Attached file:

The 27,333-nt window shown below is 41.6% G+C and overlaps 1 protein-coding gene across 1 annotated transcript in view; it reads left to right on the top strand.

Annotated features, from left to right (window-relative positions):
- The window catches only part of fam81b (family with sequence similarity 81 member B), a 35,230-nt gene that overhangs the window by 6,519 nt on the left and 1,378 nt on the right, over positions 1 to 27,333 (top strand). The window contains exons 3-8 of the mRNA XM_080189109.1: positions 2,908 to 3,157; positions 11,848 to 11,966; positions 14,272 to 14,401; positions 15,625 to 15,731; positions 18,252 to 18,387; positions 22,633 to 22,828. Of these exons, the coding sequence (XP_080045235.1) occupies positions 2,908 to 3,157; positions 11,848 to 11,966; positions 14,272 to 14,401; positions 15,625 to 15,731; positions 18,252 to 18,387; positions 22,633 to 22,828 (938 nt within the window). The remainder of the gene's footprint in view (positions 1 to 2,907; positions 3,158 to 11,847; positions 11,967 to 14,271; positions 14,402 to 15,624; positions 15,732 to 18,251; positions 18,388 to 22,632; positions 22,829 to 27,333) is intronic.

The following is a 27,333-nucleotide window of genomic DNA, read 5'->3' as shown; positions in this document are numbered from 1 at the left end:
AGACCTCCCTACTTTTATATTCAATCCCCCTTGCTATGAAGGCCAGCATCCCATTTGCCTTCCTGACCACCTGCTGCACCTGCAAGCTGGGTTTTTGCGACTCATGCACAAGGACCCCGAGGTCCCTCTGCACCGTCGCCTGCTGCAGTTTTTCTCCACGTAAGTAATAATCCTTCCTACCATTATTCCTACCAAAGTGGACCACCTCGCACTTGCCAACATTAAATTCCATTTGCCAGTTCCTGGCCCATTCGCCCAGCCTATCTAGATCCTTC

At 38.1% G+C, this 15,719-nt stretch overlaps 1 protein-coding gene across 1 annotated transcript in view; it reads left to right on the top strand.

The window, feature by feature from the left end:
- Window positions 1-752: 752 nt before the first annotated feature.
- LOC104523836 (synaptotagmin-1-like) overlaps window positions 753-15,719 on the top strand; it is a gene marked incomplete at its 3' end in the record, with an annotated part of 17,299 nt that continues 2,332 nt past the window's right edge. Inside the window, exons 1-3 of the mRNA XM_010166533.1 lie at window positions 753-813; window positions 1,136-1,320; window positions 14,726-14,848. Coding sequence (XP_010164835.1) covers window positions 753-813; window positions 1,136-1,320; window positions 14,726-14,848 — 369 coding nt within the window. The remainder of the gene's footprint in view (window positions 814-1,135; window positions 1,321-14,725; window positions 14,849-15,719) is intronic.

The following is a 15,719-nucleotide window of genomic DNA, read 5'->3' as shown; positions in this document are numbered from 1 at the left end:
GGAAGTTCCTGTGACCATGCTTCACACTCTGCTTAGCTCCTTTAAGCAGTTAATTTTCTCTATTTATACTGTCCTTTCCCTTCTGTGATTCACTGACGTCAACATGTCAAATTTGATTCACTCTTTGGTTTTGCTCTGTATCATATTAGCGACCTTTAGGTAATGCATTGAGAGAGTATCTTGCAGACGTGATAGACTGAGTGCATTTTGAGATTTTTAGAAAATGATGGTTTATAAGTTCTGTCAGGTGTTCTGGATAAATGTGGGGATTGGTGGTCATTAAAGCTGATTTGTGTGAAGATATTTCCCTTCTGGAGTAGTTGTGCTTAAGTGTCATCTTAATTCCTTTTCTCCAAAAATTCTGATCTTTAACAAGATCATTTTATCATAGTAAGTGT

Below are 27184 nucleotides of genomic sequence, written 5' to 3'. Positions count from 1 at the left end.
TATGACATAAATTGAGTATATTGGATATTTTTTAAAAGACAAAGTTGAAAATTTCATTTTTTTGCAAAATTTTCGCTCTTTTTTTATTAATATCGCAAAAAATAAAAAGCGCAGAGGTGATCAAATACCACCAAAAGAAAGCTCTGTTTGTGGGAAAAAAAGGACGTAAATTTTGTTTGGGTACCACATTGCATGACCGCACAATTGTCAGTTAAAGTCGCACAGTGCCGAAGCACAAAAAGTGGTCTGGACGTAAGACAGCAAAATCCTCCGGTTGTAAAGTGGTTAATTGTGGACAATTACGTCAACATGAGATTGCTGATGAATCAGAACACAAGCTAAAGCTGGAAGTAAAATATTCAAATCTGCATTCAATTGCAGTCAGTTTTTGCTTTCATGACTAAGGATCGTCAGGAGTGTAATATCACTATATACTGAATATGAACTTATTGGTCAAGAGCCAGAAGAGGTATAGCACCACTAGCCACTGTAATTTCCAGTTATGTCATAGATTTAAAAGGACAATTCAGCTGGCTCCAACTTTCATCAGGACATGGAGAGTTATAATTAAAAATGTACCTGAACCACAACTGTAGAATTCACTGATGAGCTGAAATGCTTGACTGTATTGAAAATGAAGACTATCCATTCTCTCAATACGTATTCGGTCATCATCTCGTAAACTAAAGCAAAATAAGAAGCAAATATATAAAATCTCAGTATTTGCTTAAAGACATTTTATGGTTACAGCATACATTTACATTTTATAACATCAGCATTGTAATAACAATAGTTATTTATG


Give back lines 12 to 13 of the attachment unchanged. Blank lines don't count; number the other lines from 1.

Below are 27184 nucleotides of genomic sequence, written 5' to 3'. Positions count from 1 at the left end.
TATGACATAAATTGAGTATATTGGATATTTTTTAAAAGACAAAGTTGAAAATTTCATTTTTTTGCAAAATTTTCGCTCTTTTTTTATTAATATCGCAAAAAATAAAAAGCGCAGAGGTGATCAAATACCACCAAAAGAAAGCTCTGTTTGTGGGAAAAAAAGGACGTAAATTTTGTTTGGGTACCACATTGCATGACCGCACAATTGTCAGTTAAAGTCGCACAGTGCCGAAGCACAAAAAGTGGTCTGGACGTAAGACAGCAAAATCCTCCGGTTGTAAAGTGGTTAATTGTGGACAATTACGTCAACATGAGATTGCTGATGAATCAGAACACAAGCTAAAGCTGGAAGTAAAATATTCAAATCTGCATTCAATTGCAGTCAGTTTTTGCTTTCATGACTAAGGATCGTCAGGAGTGTAATATCACTATATACTGAATATGAACTTATTGGTCAAGAGCCAGAAGAGGTATAGCACCACTAGCCACTGTAATTTCCAGTTATGTCATAGATTTAAAAGGACAATTCAGCTGGCTCCAACTTTCATCAGGACATGGAGAGTTATAATTAAAAATGTACCTGAACCACAACTGTAGAATTCACTGATGAGCTGAAATGCTTGACTGTATTGAAAATGAAGACTATCCATTCTCTCAATACGTATTCGGTCATCATCTCGTAAACTAAAGCAAAATAAGAAGCAAATATATAAAATCTCAGTATTTGCTTAAAGACATTTTATGGTTACAGCATACATTTACATTTTATAACATCAGCATTGTAATAACAATAGTTATTTATG